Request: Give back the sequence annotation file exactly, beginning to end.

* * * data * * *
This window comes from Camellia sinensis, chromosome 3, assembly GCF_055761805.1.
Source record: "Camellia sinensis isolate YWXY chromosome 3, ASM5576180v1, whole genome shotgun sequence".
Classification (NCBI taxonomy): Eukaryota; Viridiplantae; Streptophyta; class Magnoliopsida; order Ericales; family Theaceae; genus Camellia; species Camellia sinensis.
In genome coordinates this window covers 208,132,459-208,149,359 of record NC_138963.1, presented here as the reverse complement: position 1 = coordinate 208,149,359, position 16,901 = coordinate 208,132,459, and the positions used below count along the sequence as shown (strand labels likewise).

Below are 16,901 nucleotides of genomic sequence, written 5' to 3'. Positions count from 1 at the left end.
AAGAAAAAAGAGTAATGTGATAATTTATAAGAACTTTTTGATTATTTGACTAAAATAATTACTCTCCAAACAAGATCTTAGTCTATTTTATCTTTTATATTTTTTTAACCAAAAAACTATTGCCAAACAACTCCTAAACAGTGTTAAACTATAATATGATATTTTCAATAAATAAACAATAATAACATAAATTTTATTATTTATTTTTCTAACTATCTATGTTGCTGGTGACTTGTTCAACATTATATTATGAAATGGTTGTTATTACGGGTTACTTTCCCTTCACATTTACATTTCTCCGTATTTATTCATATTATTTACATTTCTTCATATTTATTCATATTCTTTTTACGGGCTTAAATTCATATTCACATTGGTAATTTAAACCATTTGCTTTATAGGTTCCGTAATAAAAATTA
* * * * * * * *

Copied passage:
This window comes from Camellia sinensis, chromosome 3, assembly GCF_055761805.1.
Source record: "Camellia sinensis isolate YWXY chromosome 3, ASM5576180v1, whole genome shotgun sequence".
Classification (NCBI taxonomy): Eukaryota; Viridiplantae; Streptophyta; class Magnoliopsida; order Ericales; family Theaceae; genus Camellia; species Camellia sinensis.
In genome coordinates this window covers 208,132,459-208,149,359 of record NC_138963.1, presented here as the reverse complement: position 1 = coordinate 208,149,359, position 16,901 = coordinate 208,132,459, and the positions used below count along the sequence as shown (strand labels likewise).

Below are 16,901 nucleotides of genomic sequence, written 5' to 3'. Positions count from 1 at the left end.
AAGAAAAAAGAGTAATGTGATAATTTATAAGAACTTTTTGATTATTTGACTAAAATAATTACTCTCCAAACAAGATCTTAGTCTATTTTATCTTTTATATTTTTTTAACCAAAAAACTATTGCCAAACAACTCCTAAACAGTGTTAAACTATAATATGATATTTTCAATAAATAAACAATAATAACATAAATTTTATTATTTATTTTTCTAACTATCTATGTTGCTGGTGACTTGTTCAACATTATATTATGAAATGGTTGTTATTACGGGTTACTTTCCCTTCACATTTACATTTCTCCGTATTTATTCATATTATTTACATTTCTTCATATTTATTCATATTCTTTTTACGGGCTTAAATTCATATTCACATTGGTAATTTAAACCATTTGCTTTATAGGTTCCGTAATAAAAATTA